It has been more than three years since the Deepwater Horizon platform exploded in the Gulf of Mexico. On April 20, 2010, the offshore oil rig that recovered petroleum from far beneath the ocean floor blew up with loss of life, and a wide spread contamination of the Gulf waters and shores. Days after the spill the U.S. Fish and Wildlife Service began a damage assessment process to evaluate the impact on seven bird species including the common loon. Scientists from the Biodiversity Research Institute who are conducting a thorough study of loons in this area are noticing toxic hydrocarbons in the blood of loons. As these concentrations increase it appears that hydrocarbons unleashed by the spill are working their way up the food chain to top predators, including loons. Concentrations of polycyclic aromatic hydrocarbons (PAH) may soon be high enough to harm immune systems or damage organs. The February/March issue of National Wildlife has the story “Secret Lives of Loons” by Laura Tangley.

Tuesday, January 14, 2014

High Water

A WATERWORKS Column in the Aitkin Independent Age for January 4, 2014, by Gordon Prickett


Following the extremes of summer flooding in 2012 the ACLARA lake association representatives have considered how to prepare for the next high water event. We learned a few things when the lake levels were rapidly rising back then. For instance, every developed lake, whether it has a lake level gauge or not has an elevation known as the Ordinary High Water Level (OHWL), established by the DNR. Commonly, this is the point where the natural vegetation changes from predominately aquatic to predominately terrestrial. And we learned that just 28 lakes in Aitkin County are provided every spring with a calibrated gauge where DNR staff and volunteers plan to take readings of the lake levels during summer months.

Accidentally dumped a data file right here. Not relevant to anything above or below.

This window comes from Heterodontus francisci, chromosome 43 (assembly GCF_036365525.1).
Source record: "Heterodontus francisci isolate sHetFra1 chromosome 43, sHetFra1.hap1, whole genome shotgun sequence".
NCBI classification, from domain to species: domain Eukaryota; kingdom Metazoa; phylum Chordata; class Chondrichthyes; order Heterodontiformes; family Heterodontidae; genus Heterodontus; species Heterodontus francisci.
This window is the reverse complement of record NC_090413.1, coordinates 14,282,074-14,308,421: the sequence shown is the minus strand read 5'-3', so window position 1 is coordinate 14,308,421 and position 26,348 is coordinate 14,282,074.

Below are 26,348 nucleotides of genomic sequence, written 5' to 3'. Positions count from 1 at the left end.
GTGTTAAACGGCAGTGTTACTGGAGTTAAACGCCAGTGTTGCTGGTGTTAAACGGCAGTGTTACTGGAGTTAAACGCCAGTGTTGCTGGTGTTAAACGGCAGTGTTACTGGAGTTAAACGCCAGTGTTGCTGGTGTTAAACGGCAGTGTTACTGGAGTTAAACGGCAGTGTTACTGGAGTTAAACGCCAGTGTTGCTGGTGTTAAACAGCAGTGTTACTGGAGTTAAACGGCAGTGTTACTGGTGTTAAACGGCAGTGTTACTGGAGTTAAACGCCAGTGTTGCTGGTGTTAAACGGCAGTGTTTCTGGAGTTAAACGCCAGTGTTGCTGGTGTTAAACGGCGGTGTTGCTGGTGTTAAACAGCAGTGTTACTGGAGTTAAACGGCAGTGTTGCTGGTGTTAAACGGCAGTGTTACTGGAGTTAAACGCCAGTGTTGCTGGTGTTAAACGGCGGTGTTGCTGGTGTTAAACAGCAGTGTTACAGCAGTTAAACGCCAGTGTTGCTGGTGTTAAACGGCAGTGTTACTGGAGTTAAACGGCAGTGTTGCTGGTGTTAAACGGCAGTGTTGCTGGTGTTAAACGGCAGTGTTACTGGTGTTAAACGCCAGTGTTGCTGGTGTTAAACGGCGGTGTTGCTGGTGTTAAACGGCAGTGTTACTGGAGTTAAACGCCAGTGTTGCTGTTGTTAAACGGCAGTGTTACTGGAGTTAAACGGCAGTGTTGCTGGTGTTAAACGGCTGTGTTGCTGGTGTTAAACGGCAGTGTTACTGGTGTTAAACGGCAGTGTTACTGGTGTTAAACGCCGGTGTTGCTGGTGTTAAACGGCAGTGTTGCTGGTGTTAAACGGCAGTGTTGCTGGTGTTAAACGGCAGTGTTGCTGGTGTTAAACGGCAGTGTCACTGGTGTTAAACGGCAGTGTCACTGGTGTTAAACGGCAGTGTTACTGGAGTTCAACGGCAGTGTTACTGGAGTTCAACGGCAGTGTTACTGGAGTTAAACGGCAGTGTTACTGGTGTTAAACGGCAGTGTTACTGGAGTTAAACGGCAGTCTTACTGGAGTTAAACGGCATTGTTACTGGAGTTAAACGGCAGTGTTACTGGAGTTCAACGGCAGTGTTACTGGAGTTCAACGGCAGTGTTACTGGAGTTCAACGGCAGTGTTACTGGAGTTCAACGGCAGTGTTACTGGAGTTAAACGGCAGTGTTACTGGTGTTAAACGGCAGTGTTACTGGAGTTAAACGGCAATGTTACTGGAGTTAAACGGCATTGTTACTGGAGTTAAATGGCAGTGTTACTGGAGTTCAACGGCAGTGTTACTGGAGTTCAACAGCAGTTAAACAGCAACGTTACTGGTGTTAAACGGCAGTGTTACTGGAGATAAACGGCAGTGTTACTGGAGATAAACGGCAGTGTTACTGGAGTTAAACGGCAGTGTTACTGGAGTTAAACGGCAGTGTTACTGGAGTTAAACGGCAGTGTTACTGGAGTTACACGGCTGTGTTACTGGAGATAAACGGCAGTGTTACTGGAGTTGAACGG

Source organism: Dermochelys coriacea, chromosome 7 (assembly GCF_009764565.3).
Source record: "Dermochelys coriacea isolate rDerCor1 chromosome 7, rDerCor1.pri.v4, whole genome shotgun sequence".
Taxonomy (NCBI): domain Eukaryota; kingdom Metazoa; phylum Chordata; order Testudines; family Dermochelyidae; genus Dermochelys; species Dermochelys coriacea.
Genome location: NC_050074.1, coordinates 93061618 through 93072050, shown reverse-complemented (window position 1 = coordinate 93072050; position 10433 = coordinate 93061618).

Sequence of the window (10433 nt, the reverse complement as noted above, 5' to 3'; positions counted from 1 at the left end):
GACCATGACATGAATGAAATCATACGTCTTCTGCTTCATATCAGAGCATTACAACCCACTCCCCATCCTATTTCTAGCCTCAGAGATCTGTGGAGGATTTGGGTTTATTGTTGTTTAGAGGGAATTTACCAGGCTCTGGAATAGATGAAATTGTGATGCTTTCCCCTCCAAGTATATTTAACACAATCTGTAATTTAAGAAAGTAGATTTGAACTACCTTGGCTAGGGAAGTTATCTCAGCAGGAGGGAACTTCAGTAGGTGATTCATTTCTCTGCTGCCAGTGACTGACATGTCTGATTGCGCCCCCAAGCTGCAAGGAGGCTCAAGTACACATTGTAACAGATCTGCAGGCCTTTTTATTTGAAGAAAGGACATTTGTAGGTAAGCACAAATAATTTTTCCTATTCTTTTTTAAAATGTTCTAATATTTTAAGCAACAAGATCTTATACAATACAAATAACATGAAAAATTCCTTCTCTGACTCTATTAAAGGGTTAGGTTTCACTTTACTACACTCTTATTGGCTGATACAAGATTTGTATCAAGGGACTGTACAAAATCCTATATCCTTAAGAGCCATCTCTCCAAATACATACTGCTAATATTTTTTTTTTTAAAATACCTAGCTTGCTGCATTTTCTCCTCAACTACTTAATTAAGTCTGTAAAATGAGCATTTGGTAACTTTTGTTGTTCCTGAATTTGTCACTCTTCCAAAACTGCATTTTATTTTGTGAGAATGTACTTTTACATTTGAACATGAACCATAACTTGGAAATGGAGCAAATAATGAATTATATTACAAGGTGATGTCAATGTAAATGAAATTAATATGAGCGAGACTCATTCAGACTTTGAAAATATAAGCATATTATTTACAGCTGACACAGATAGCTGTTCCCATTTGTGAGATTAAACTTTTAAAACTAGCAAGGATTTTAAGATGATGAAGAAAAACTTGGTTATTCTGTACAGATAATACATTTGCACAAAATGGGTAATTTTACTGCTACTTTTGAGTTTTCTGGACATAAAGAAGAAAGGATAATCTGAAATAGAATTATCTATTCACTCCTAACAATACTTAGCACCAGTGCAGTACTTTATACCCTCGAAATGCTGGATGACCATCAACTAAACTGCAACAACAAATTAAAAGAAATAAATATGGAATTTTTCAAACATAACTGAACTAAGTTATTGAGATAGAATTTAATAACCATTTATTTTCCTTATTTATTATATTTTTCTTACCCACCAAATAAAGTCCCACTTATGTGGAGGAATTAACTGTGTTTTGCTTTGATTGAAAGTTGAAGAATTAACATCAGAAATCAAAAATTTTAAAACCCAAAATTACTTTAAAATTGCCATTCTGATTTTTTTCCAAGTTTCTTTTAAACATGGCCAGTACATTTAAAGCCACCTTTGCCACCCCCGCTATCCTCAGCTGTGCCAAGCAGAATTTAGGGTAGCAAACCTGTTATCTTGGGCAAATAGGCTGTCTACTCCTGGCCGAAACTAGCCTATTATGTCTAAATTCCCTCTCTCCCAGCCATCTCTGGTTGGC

How fast the waters rise depends on the rainfall and the amount that runs off, plus the size of a lake’s “watershed.” When a lake has a large watershed it may take a few days for all the collecting streams and ditches to find their way downhill.

Each lakeshore property has its own connection and vulnerability to fast rising flood water. In the spring of 2012 when ice went out early some shore land residents placed docks and boatlifts in the water earlier than normal. When heavy rains came the docks were under water and had to be reset.

Led by Sheriff Turner, the county government acted with the approval of DNR Commissioner Landwehr to restrict boating traffic on all county lakes to slow no-wake speeds during the height of extreme high water in June and July. This measure prevented damage to vulnerable shores from wave action. Getting the word out to all boaters in the county was not simple. Problems developed when the restrictions were relaxed for part of the county, and then on certain lakes where lake elevations could be measured and high waters had receded.

Lakes that experienced unusually high water in 2012 have discussed where the “trigger elevation” above OHWL should be, that calls for slow no-wake boating until conditions return to normal. ACLARA will be cooperating with the County and with the DNR to assist in advising and informing their members during high water conditions in the future.